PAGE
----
Second homes represent about 28 percent of all housing units in Manchester, the report states. That's higher than the corresponding Bennington County (23.3 percent) and Vermont (16.3 percent) figures.

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"The pace of new residential development has slowed in recent years," according to the report. Excluding its approval in 2018 of the conversion of the Inn at Willow Pond to 40 rental units, the town of Manchester on average has issued only 11 to 12 residential building permits annually between 2015 and 2019.

Rental-listing surveys conducted by the consultancy in May and August of last year found a vacancy rate of 1.8 to 2 percent. "A vacancy rate at this low level is an indicator that the available supply is not meeting demand," the report states.

The surveys also found that the median gross rent, including utilities, for a one-bedroom apartment in Manchester is $1,240 — about 36 percent higher than what the U.S. Department of Housing and Urban Development says is fair market rent.

Short-term rentals

Online services that facilitate short-term rentals "are increasingly a factor in the Vermont housing market," the report states.

In April 2019, the consultancy found "156 active short-term rental properties, with an average rate of $369 per night." Later that same year, in November, it found 198 listings at a $350 nightly rate. A map of these listings included in the report shows them distributed throughout the town.

There were only about 50 short-term rental listings in 2016 in Manchester, according to the report.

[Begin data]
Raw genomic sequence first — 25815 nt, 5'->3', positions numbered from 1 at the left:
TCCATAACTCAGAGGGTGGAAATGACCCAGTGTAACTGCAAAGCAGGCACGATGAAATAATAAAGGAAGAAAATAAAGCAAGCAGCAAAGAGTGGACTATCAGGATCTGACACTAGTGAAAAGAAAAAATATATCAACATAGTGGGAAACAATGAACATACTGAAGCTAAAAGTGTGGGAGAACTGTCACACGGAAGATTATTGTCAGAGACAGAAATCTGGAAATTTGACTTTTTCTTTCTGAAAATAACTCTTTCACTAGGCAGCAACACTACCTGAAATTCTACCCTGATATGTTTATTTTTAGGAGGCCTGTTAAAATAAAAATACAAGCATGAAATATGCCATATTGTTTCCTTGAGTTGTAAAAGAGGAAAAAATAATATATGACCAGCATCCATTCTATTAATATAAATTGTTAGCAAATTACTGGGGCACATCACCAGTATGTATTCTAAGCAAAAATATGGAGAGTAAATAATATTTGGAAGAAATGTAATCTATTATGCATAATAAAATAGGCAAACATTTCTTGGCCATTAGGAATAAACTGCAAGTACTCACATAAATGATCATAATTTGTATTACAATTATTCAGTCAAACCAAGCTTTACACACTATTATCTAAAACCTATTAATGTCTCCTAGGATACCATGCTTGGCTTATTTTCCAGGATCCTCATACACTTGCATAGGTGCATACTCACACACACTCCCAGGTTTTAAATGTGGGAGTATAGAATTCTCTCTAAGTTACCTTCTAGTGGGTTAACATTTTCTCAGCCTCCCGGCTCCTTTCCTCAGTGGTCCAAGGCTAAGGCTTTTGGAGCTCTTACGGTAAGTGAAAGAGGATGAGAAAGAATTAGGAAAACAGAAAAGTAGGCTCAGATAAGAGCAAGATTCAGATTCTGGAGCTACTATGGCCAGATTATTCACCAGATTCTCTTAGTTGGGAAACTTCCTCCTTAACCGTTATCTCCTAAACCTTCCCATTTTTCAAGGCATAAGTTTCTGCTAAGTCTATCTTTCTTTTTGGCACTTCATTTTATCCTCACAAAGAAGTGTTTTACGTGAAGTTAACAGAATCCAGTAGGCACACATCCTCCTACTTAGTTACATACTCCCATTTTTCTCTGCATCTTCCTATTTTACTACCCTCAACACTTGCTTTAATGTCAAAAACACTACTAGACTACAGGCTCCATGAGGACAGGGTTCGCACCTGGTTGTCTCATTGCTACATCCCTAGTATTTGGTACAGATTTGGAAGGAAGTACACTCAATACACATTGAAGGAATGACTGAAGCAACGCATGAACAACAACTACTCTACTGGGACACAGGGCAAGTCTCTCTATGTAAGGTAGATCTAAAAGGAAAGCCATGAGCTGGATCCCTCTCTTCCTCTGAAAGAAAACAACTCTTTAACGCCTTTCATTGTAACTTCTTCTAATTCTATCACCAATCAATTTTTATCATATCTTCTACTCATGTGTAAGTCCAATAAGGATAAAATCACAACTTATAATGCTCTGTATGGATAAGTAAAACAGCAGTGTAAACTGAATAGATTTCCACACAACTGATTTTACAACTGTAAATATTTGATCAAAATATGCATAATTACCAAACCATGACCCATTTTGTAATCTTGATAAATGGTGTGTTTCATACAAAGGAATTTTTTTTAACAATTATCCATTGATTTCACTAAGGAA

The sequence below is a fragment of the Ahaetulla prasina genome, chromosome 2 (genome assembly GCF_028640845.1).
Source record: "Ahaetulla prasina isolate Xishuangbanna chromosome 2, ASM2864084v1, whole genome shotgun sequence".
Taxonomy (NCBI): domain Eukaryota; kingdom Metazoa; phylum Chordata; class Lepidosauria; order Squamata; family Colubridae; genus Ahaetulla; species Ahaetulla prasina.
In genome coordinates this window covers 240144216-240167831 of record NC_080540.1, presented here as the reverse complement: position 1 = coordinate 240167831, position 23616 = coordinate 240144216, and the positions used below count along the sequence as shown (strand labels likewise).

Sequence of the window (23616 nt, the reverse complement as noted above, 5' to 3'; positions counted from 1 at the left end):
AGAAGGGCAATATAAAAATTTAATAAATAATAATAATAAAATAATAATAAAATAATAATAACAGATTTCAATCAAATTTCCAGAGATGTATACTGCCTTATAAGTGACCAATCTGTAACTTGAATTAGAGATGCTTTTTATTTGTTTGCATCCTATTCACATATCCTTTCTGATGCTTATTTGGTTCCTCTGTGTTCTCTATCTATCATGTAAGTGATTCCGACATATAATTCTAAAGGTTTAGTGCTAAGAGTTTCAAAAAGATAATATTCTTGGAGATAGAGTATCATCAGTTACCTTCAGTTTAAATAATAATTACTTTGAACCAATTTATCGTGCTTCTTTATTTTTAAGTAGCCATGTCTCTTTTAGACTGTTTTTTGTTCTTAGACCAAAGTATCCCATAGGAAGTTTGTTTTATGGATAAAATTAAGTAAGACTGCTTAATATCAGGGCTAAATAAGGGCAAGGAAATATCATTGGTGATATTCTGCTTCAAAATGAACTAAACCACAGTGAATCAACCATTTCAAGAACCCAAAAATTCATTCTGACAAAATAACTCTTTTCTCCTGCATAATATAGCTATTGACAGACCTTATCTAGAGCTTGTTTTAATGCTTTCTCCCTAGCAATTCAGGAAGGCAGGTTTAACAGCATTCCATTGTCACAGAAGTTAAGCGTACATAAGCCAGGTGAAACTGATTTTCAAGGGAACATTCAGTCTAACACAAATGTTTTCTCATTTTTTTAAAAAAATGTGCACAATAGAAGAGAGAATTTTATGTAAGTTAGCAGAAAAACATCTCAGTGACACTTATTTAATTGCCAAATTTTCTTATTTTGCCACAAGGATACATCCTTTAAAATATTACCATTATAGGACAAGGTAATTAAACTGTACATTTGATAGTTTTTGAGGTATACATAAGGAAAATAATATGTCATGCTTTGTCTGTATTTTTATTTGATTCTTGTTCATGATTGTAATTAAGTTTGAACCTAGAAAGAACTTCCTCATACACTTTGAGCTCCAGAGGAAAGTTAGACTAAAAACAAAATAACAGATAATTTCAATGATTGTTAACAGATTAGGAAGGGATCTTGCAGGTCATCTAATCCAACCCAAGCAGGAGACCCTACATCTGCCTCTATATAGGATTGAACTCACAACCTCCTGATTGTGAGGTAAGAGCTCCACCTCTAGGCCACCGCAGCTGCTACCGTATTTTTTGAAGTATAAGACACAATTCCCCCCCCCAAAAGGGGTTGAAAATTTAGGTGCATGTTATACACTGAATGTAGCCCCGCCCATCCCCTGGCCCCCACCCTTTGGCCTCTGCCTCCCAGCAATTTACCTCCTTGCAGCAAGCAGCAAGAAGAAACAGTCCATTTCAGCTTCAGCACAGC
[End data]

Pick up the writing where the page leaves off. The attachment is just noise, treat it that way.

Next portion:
"Developers and building owners active in the short-term rental market note that they are typically able to realize higher gross revenues than they would achieve if they rented the property on a year-round basis," according to the report. "Although definitive values are not available, it is apparent that at least a segment of the short-term listings are either apartments or single family units that might otherwise be available to the year-round market."

Commercial market

Manchester's downtown has not been immune to the nationwide decline of brick-and-mortar and outlet retail amid the rise of e-commerce.

The trend has "resulted in a notable decrease in retail space in Manchester, accompanied by dramatically lower rents per square foot and a decline in retail employment," according to the report. But the town nevertheless remains a shopping destination, and "it is realistic to project that there will be demand for well-located and configured retail space," especially for "highly specialized" businesses that "tend to include a significant service component and may have production facilities on-site and visible to the public."

Similarly, while Manchester "is unlikely to attract a major office user in the near term," there remains "steady, incremental demand" from commercial tenants for smaller spaces of about 250 to 1,500 square feet, especially in the consulting and health care sectors, the report states. There may also be opportunity for alternative uses, like amusement centers or conference facilities.

Project recommendations

The report recommends that a future mixed-use project downtown contain 40 to 45 rental units, which would be made available to households earning as little as 60 percent of the area's median income.

The development would consist of studio (450 square feet), one-bedroom (700 square feet) and two-bedroom (1,050 square feet) apartments, which, at full market rate, would cost between $1,360 and $1,720 per month.

If the project were to incorporate ownership units, which might appeal to retirees, each condo would have two bedrooms, 1,100 square feet of living space and cost between $355,000 to $425,000 to purchase, the report says.

Finally, about 25 percent of the project's 10,000 square feet of commercial space should "be focused on office use, with the remainder focused on retail, service or other public-oriented commercial use," according to the report.

A copy of the full study can be obtained through the town's website or from its planning and zoning office at 40 Jeff Williams Way, Manchester.

Contact Luke Nathan at